The current trend towards more direct-to-consumer and SVOD services is often thought to be beneficial to consumers. It provides more choice, and platforms are likely to keep costs down in order to attract a sufficiently large customer base. Theoretically, content fragmentation should enable consumers to assemble the most efficient ‘packages’ by purchasing only the platforms that provide the genres and age and quality of content they desire.
There is a strong argument that some ‘disaggregation’ is always good for consumers, but there is an optimum level after which fragmentation could cease to be helpful. Kym Niblock, Chief Product and Information Officer at TVNZ, the New Zealand commercial broadcaster whose large multiscreen presence includes live and on-demand content, sums up the dilemma.
“Studios and content suppliers have alliances that mean that no one outlet can get hold of all the great content and this is ultimately better for customers than the alternative: one output controlling all content, access and pricing. Competition and multiple choice is good, as it means the consumer gets a better deal, in terms of the price and offer, as the various businesses compete for customers.
“Where it becomes complex is when there is so much choice that consumers don’t know where to find content. Finding that one specific thing you are looking for in a VOD catalogue of tens of thousands of shows can be daunting for consumers. It’s clear we haven’t reached an optimal model on content supply, and some of the draconian views on how content windowing works is leading to a very fragmented customer experience.”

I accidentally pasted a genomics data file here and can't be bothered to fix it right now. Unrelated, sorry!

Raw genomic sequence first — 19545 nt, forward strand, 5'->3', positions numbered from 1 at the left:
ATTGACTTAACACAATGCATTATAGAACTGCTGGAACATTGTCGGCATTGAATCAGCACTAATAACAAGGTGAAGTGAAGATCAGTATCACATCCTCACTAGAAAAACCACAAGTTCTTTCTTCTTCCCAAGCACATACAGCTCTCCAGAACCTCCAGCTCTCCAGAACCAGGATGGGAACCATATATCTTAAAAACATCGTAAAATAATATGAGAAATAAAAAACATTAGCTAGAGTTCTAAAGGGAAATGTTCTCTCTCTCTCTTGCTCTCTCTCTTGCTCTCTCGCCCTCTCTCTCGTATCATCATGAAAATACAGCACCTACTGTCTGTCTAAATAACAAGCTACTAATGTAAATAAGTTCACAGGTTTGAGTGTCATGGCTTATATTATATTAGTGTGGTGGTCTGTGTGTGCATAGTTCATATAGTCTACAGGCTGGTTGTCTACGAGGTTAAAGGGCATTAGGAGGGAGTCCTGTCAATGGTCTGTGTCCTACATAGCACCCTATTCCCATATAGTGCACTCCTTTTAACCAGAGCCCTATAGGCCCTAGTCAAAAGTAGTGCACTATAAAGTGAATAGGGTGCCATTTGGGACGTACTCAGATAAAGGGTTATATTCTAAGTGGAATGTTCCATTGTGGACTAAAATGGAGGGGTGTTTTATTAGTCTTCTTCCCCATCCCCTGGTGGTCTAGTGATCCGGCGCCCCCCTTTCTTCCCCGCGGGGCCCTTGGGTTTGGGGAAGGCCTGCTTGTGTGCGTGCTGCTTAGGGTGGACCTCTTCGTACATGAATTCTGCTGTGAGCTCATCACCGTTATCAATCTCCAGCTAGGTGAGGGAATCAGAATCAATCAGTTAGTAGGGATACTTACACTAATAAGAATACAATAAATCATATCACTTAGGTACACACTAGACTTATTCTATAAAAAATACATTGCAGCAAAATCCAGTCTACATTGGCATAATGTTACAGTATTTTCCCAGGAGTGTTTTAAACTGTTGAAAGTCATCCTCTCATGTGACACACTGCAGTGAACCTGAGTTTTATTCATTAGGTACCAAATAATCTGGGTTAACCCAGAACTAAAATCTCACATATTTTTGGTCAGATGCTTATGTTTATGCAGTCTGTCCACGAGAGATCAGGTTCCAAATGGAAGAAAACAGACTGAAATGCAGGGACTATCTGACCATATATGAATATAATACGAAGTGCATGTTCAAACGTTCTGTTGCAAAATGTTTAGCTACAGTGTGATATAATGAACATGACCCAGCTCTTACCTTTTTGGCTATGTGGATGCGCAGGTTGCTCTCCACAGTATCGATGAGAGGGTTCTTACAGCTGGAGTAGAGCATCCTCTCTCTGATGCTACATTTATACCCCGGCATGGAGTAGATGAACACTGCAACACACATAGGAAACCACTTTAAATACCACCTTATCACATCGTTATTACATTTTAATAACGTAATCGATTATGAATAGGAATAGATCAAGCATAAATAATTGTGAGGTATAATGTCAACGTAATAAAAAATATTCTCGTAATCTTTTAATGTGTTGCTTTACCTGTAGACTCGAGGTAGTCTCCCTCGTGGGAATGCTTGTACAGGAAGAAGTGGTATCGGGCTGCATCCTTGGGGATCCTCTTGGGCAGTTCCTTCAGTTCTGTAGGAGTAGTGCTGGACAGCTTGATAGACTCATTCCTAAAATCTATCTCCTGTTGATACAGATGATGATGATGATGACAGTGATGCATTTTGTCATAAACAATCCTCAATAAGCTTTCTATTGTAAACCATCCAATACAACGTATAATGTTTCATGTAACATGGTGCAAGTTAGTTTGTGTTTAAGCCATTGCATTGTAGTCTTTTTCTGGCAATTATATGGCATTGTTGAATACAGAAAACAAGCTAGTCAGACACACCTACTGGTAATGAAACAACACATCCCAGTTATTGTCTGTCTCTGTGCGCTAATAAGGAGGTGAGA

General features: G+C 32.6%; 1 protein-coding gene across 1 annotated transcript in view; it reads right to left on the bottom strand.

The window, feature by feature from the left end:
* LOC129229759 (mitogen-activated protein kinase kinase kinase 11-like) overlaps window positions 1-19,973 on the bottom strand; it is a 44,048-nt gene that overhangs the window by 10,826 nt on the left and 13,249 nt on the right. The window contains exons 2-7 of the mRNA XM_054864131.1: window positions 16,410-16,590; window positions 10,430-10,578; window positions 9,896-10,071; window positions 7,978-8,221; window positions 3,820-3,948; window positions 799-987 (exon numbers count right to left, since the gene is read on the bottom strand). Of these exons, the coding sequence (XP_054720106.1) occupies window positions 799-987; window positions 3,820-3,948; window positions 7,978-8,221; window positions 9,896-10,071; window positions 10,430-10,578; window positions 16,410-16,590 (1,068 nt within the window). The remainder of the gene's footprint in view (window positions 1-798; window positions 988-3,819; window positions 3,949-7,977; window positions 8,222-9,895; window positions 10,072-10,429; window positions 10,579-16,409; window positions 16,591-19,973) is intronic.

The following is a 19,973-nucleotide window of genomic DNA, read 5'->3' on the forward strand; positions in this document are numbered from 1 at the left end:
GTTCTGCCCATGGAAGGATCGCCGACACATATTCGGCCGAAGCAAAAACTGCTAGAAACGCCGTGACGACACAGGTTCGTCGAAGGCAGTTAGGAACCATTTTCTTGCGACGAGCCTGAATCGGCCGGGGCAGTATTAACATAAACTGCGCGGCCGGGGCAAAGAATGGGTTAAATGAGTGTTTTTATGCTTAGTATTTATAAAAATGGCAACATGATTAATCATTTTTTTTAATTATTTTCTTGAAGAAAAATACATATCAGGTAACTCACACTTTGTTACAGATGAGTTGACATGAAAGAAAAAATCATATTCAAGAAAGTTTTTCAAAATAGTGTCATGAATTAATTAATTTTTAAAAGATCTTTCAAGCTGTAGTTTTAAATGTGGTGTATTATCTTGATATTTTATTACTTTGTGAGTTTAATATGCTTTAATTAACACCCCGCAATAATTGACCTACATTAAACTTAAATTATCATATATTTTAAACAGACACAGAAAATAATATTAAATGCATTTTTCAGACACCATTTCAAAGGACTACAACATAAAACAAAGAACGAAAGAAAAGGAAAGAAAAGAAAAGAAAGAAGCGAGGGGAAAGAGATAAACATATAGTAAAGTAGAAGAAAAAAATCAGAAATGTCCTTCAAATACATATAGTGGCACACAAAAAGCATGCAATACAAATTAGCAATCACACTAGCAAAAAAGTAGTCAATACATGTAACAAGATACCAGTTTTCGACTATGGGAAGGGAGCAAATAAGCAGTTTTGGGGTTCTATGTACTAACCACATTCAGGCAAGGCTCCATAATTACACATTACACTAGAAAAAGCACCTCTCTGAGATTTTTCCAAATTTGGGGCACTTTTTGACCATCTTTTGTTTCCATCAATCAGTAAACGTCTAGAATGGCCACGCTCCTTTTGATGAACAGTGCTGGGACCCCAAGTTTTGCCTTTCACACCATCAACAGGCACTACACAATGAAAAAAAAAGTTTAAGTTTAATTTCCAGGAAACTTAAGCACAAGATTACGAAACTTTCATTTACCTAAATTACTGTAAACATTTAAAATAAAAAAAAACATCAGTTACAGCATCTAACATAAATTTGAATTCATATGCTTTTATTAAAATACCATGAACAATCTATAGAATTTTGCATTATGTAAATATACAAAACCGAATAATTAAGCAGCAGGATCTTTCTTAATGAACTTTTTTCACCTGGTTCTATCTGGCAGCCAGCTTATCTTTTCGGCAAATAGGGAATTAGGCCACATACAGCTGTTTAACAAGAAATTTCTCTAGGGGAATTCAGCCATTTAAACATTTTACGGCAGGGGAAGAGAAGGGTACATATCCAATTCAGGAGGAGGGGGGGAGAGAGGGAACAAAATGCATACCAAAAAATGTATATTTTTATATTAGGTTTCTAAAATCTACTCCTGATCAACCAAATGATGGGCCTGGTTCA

Work by the research firm Ampere Analysis finds that a small level of disaggregation may be accepted, or even flourish, as consumers are able to access content from a specific distributor that they particularly enjoy, without having to waste money on content they do not. Hamish McGregor, Analyst at Ampere Analysis, believes there is often too much choice for the majority of consumers to realistically make use of, however.
“Consumers don’t want to flip between multiple platforms to browse content, or to maintain and curate the multiple platform subscriptions,” he argues.
A recent survey by consulting firm PwC revealed consumer frustration at accessing content that was split among a plethora of services. “Entertainment and media companies have long competed on two dimensions: content and distribution,” the report reads. “To thrive in today’s increasingly competitive, crowded, slow-growth marketplace, however, they must focus on a third dimension: user experience.
“Content is getting disaggregated across so many different OTT apps and services that people don’t know where to go to watch what they want to see,” the report concludes. “Platforms should be created with embedded deep searching across all apps, beyond just the one being used, so people can easily find the show they want to watch.”